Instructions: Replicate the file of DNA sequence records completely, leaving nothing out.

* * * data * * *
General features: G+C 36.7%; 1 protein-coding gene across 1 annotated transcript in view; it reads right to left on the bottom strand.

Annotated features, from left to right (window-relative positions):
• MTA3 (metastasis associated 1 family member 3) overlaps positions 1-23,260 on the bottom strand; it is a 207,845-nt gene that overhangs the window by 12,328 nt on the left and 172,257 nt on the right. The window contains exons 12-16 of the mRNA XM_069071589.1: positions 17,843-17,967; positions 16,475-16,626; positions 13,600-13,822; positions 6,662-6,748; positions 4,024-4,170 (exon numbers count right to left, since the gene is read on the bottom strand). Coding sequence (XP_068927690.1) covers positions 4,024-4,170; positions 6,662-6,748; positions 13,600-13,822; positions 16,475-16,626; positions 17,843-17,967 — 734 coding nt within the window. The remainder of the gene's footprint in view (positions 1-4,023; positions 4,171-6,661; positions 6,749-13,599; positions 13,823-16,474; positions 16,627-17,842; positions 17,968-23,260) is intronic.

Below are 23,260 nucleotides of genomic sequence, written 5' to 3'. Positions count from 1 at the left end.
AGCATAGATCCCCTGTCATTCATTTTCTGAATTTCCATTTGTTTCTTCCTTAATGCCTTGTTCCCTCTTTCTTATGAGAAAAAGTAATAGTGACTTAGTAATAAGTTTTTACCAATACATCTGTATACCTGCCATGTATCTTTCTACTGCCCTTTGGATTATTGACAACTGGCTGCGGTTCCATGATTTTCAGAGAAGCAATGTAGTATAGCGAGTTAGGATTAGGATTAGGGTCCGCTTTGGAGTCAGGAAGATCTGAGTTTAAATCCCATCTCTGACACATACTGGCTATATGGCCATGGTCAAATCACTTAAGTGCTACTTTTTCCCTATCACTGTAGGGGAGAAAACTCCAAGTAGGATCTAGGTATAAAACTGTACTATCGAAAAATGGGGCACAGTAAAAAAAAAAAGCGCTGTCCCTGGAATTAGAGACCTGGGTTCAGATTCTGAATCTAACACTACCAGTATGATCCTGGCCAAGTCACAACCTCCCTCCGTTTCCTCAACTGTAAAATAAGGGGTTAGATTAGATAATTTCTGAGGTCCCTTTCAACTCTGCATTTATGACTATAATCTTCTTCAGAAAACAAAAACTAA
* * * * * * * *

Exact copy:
General features: G+C 36.7%; 1 protein-coding gene across 1 annotated transcript in view; it reads right to left on the bottom strand.

Annotated features, from left to right (window-relative positions):
• MTA3 (metastasis associated 1 family member 3) overlaps positions 1-23,260 on the bottom strand; it is a 207,845-nt gene that overhangs the window by 12,328 nt on the left and 172,257 nt on the right. The window contains exons 12-16 of the mRNA XM_069071589.1: positions 17,843-17,967; positions 16,475-16,626; positions 13,600-13,822; positions 6,662-6,748; positions 4,024-4,170 (exon numbers count right to left, since the gene is read on the bottom strand). Coding sequence (XP_068927690.1) covers positions 4,024-4,170; positions 6,662-6,748; positions 13,600-13,822; positions 16,475-16,626; positions 17,843-17,967 — 734 coding nt within the window. The remainder of the gene's footprint in view (positions 1-4,023; positions 4,171-6,661; positions 6,749-13,599; positions 13,823-16,474; positions 16,627-17,842; positions 17,968-23,260) is intronic.

Below are 23,260 nucleotides of genomic sequence, written 5' to 3'. Positions count from 1 at the left end.
AGCATAGATCCCCTGTCATTCATTTTCTGAATTTCCATTTGTTTCTTCCTTAATGCCTTGTTCCCTCTTTCTTATGAGAAAAAGTAATAGTGACTTAGTAATAAGTTTTTACCAATACATCTGTATACCTGCCATGTATCTTTCTACTGCCCTTTGGATTATTGACAACTGGCTGCGGTTCCATGATTTTCAGAGAAGCAATGTAGTATAGCGAGTTAGGATTAGGATTAGGGTCCGCTTTGGAGTCAGGAAGATCTGAGTTTAAATCCCATCTCTGACACATACTGGCTATATGGCCATGGTCAAATCACTTAAGTGCTACTTTTTCCCTATCACTGTAGGGGAGAAAACTCCAAGTAGGATCTAGGTATAAAACTGTACTATCGAAAAATGGGGCACAGTAAAAAAAAAAAGCGCTGTCCCTGGAATTAGAGACCTGGGTTCAGATTCTGAATCTAACACTACCAGTATGATCCTGGCCAAGTCACAACCTCCCTCCGTTTCCTCAACTGTAAAATAAGGGGTTAGATTAGATAATTTCTGAGGTCCCTTTCAACTCTGCATTTATGACTATAATCTTCTTCAGAAAACAAAAACTAA